I don’t know if Notre Dame can get where they want to go if they can’t get this going in the passing game. They’ve connected on 15 of 37 targets to St. Brown this year, an abysmal 40 percent catch rate for their most targeted player (St. Brown registered a 66% catch rate last season). There are times when he has been open and flat missed, and there are times when he hasn’t been strong enough fighting for the ball, and there was a missed opportunity against Michigan State where St. Brown simply ran out of  bounds on his corner route. It just isn’t happening right now.

There has been a debate about whether the trouble in the passing game has more to do with the problems of Brandon Wimbush or the receiving core. It should be pointed out that Notre Dame played a new quarterback last week and St. Brown finished with one catch for nine yards. Small sample size, but the infusion of what some considered the better passer didn’t bring new life to the Irish’s top receiver. I don’t get game tape, so it’s hard to say whether the fault lies more at receiver or quarterback, but I will say that Mike Denbrock, former offensive coordinator and receivers coach, was very good at his job who got a lot out of his troops.

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  1. Dr.Duranko, your pontifications sounds like you would like to outlaw predicting. What fun would that be. Do you want to bankrupt Vegas? Give the fan what they want. Did you think M. Ali was a fool also?

  2. WAKE ME WHEN THIS TEAM HAS A LEGITIMATE CHANCE TO BEAT ALABAMA OR CLEMSON. Unless Wimbush turns into the second coming of Joe Montana we’re just whistling in the dark along with everyone else in college football.

    1. Wake me up when Bama has a legitimate chance of beating Clemson. Your post has to be one of the dumbest I have seen. Unless you are a Clemson fan, you are a moron.

  3. I have read that St. Brown in particular but all the receivers in general have a problem with effort, not running out good routes, not fighting for the ball and the like. As far as I’m concerned, this reflects badly on the position coach, who should be kicking them in the butt and hounding them to improve every aspect of their gsme. I’ve read that when Urban Meyer was a wide receivers coach he was a miserable SOB who insisted on perfection in every detail. He obviously got results. If this is what’s going on with the ND receivers, Brian Kelly needs to step in directly and start kicking butts and taking names, starting with Coach Alexander, but being very careful not to embarrass Coach Alexander in public with his players.

  4. What worries me is that it has been a while since Notre Dame jas won a big game that was really important to the season. We have four of those games coming up. We will see if this team is for real depending on how they respond to USC, North Carolina State, Miami, Stanford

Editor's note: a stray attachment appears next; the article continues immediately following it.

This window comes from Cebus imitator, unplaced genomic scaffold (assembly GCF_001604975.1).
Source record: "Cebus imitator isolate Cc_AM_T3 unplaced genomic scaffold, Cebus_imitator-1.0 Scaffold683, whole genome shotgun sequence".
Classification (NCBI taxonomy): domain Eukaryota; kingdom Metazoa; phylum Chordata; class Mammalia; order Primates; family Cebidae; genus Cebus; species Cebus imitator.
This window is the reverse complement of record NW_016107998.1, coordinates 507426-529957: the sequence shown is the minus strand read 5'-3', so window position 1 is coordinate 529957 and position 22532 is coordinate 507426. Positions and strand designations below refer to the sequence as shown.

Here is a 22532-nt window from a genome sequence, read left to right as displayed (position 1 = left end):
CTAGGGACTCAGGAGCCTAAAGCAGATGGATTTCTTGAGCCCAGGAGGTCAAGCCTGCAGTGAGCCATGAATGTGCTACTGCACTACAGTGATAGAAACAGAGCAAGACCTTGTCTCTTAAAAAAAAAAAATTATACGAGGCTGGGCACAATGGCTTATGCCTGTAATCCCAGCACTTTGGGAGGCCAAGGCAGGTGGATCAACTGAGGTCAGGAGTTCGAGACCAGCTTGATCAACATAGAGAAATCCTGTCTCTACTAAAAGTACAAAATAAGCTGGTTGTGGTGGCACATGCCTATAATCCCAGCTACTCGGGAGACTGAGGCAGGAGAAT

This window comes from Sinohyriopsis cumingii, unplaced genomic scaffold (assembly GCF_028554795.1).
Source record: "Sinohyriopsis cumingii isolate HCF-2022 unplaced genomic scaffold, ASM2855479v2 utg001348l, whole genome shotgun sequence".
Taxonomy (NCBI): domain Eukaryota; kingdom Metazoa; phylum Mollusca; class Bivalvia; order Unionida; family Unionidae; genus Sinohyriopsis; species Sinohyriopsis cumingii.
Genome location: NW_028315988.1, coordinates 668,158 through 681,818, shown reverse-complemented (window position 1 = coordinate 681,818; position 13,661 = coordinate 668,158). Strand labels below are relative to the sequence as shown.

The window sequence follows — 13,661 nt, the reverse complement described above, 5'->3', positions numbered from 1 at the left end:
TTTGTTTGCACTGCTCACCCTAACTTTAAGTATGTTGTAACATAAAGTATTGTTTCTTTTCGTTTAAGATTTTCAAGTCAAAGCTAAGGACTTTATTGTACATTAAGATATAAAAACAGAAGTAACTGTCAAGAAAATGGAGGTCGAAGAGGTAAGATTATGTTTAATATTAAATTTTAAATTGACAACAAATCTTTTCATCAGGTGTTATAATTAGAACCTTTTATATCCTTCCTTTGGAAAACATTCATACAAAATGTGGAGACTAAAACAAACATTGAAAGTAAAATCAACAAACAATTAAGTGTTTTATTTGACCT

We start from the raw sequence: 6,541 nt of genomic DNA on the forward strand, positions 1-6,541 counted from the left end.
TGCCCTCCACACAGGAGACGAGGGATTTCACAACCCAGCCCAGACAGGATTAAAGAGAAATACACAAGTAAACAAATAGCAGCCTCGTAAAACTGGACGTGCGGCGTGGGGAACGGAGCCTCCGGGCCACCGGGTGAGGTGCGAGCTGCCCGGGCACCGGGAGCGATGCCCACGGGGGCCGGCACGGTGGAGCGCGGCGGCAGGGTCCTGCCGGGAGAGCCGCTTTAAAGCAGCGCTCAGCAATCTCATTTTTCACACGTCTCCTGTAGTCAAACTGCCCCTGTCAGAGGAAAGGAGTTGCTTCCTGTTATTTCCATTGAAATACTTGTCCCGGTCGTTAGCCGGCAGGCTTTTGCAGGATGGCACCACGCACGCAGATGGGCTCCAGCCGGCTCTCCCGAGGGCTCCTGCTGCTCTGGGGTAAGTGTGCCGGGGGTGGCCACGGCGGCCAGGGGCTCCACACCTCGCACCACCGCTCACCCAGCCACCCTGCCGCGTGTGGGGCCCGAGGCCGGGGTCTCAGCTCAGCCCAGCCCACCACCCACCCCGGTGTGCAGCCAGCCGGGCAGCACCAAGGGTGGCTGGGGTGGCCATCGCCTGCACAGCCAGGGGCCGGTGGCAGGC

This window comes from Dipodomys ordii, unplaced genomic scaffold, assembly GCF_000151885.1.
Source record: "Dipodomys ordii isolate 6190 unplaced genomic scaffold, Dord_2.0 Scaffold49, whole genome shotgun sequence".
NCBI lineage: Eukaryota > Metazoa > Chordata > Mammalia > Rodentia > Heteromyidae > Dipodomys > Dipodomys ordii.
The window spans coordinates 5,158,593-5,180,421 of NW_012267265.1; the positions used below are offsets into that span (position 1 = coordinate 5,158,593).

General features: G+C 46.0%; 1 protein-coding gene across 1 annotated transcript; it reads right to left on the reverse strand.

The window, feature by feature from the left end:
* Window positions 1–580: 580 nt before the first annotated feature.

1. Not won a big game really important to the season? MSU on the road? I think so, Jeff. But, as you say, the four coming up are just as important. We shall see.

  5. What creates such stress and hysteria is the unwillingness to let a season and a team unfold.

    The culture, and even the once-insular Notre Dame fan base, has been Espn-ized, chat-ized, twitter-ized, poll-ized.

    Football teams and seasons, like history its own self, are only understood after events and analysis, not before.

    The future, simply is not knowable.

    Yet the ESPN (in which wild conjecture, dissembly, irrelevance and obfuscation, and fan emotion are cherished and elevated beyond the deeds of the lads in the trenches) brainwashing has worked, aided and abetted by this Kabuki theater that is the Football Final Four and its absurdly early polls and its predictors who bumrush the polls.

    “Men at some time are masters of their fates;
    The fault, dear Brutus, is not in our stars,
    But in ourselves, that we are underlings.”

    The fault is neither in this wonderful pigskin game we play nor in the paced rhythm of the season. The fault is that we are impatient. Don’t blame the stars.

    Enjoy the off week.
    Show up when the leaves are falling on October 21st.
    Watch closely.

    And then, late at night after the leftover turkey is becoming tiresome on Saturday, November 25th, we will know the final result from Palo Alton. Until then, it is all conjecture, speculation and gobbledygook.

    These seasons are full of twists, turns and surprises. Heck, it’s not yet the Ides of October. For all you soothsayers, who had Oklahoma beating Ohio State in Columbus and then losing to Iowa State in Norman?

    Those who predict are fools. And bigger fools pay attention and comment on their predictions.

    We each make our own choices. But for those happy few who just wait and watch the season unfold it can be fun.

    Sit back. Enjoy the ride. It’s October a time for Harvest, leaves and college football.

    Go Irish!